Rural Tourism

Rural tourism provides a stimulus for enterprise and job creation. Tourism tends to exploit particular assets that are generally place-specific, for example, landscape and history. Accordingly, it offers significant potential, even in peripheral areas.  Interventions under this sub-theme should focus on actions that have the potential to make the area more attractive for local, national and foreign visitors.

Examples of actions that may be supported include –

  • feasibility studies to explore the tourism potential of an area;
  • marketing initiatives;
  • the creation of tourism hubs to facilitate a multi-sectoral approach,
  • activities that centre on the development and renovation of infrastructure, which contribute to historic and heritage based tourism;
  • actions that promote the development of cultural/heritage infrastructure of local significance and arts-based activities and events; and
  • the provision of amenity and leisure facilities, which can support adventure/eco-based tourism.

LEADER supported tourism projects must comply with relevant Fáilte Ireland or other sectoral standards.


Enterprise Development

LEADER can support micro, small and medium enterprises as defined in Commission Recommendation 2003/361/EC[1].

Local Enterprise Offices (LEOs) have primary responsibility for micro-enterprise in Ireland. LEADER must complement rather than compete with LEO activity; effective systems of collaboration and consultation are required to ensure a co-ordinated and effective allocation of resources.

The respective areas of LEO and LEADER enterprise activity are outlined in the protocol between the Department and the Department of Jobs, Enterprise and Innovation. This protocol applies nationally, but allows sufficient flexibility at a local level to facilitate project referral from LEOs to LAGs as appropriate.

The CEDRA Report (2014) identifies areas that might benefit most from LEADER support –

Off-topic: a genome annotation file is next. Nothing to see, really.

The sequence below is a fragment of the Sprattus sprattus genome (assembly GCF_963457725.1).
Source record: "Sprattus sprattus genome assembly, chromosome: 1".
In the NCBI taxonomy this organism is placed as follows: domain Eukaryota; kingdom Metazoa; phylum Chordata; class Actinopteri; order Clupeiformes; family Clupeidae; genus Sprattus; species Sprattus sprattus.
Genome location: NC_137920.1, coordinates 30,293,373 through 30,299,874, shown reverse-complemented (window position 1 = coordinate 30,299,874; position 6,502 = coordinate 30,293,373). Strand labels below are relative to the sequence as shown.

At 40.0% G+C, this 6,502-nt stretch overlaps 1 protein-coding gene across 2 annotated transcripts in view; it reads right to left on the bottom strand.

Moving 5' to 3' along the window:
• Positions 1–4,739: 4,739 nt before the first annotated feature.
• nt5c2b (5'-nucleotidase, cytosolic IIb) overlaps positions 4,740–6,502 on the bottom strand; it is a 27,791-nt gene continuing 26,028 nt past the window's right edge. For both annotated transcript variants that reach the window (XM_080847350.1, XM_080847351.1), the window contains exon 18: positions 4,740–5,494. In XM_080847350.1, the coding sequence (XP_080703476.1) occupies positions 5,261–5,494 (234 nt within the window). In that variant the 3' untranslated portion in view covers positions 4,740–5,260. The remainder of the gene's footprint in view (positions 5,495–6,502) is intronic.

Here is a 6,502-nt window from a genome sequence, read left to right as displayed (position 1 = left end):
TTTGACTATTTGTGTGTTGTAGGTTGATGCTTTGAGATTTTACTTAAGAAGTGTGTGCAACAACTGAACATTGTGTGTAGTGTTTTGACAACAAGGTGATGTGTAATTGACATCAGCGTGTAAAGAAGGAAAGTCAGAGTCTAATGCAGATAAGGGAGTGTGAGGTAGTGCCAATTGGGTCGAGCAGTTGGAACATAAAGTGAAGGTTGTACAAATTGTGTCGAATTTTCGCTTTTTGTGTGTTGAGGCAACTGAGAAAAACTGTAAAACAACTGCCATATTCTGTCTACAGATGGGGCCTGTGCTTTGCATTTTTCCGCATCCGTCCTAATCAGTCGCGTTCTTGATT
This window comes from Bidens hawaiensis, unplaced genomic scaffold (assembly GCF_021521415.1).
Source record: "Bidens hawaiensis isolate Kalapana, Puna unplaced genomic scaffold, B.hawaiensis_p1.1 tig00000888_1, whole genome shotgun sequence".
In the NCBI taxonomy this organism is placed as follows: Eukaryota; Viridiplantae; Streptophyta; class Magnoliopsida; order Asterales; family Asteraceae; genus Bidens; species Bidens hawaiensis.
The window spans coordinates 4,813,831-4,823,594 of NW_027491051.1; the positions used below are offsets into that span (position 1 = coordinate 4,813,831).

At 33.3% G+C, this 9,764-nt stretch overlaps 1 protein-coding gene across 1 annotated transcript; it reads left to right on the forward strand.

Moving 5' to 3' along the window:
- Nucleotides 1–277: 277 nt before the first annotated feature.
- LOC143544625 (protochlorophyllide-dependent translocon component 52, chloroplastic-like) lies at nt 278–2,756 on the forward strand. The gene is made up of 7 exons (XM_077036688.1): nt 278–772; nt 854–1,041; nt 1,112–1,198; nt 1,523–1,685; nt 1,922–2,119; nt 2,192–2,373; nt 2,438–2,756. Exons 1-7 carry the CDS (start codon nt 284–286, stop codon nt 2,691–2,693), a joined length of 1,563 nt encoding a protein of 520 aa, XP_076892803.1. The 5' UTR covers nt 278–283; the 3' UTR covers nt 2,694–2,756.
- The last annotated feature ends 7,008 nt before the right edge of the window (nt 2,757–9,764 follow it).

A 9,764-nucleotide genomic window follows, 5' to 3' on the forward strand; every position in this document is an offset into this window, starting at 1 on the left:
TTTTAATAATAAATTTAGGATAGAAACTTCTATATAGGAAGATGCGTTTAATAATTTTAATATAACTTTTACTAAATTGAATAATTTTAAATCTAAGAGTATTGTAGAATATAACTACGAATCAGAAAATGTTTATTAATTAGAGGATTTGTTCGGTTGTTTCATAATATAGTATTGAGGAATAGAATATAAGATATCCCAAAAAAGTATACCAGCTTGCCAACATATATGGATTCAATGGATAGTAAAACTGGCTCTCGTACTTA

• Artisan and other food businesses;
  • Renewable Energy;
  • Marine diversification (to complement support provided by Fisheries LAGs funded under the European Maritime Fisheries Fund);
  • Social Enterprises; and
  • Creative Industries[2].

Supported actions might include investment support or sector-specific training programmes for aspiring entrepreneurs, early stage promoters, social enterprises, start-ups and established SMEs. In the context of Priority 6, developing inclusive models of business support will be key to realising the potential of groups who are underrepresented in enterprise, e.g. women, young people and people with disabilities.

Rural Towns

This sub-theme supports the regeneration of rural towns. It seeks to promote them as attractive places to visit, live and do business in. LEADER is particularly suited to revitalising rural towns through co-ordination of integrated approaches that build on the economic strengths and infrastructure of the area whilst addressing the key challenges for business, community and recreation.

Actions to support the regeneration of rural towns might include town renewal schemes that renovate derelict buildings with incentives to attract business to vacant properties. The building or refurbishment of community buildings also provides a multifunctional infrastructure for social, cultural and sporting activities and training for the local community. Developing and promoting unique social events and activities can provide an important stimulus to rural towns. LEADER projects in this area should complement and add value to other national supports for rural towns.

Actions should be sustainable, and consider and incorporate all the needs of the area, i.e. standalone projects that deliver on one objective and do not seek to address multiple objectives should be avoided. Works that normally comes within the remit of Local Authorities, such as large infrastructure projects, are not eligible for LEADER funding.


Increased access to reliable and high-speed broadband is vital for the economic and social development of rural areas and communities. High-quality broadband enables businesses to set-up or continue to be based in rural areas, by overcoming barriers relating to access to markets and services. There is also a potential to create additional employment as access to broadband can support businesses to grow[3].

This sub-theme supports local actions that complement national initiatives aimed at developing a comprehensive rural broadband infrastructure. Actions might include basic ICT training to priority groups, for example, to enable older people and young people to stay connected. Other actions may focus on skills development for installing broadband, feasibility studies in relation to community broadband and funding for small scale equipment, such as boosters, to allow local businesses access broadband.

This sub-theme is not intended to cover broadband infrastructure, as this is covered under the National Broadband Plan.  Where the item proposed for funding is considered to relate to infrastructure, or broadband equipment worth in excess of €10,000, the LAG must get confirmation from the Department of Communications, Energy and Natural Resources (DCENR) that the project to be funded will not be funded under the National Broadband Plan over the five-year period following the expected completion date of the project.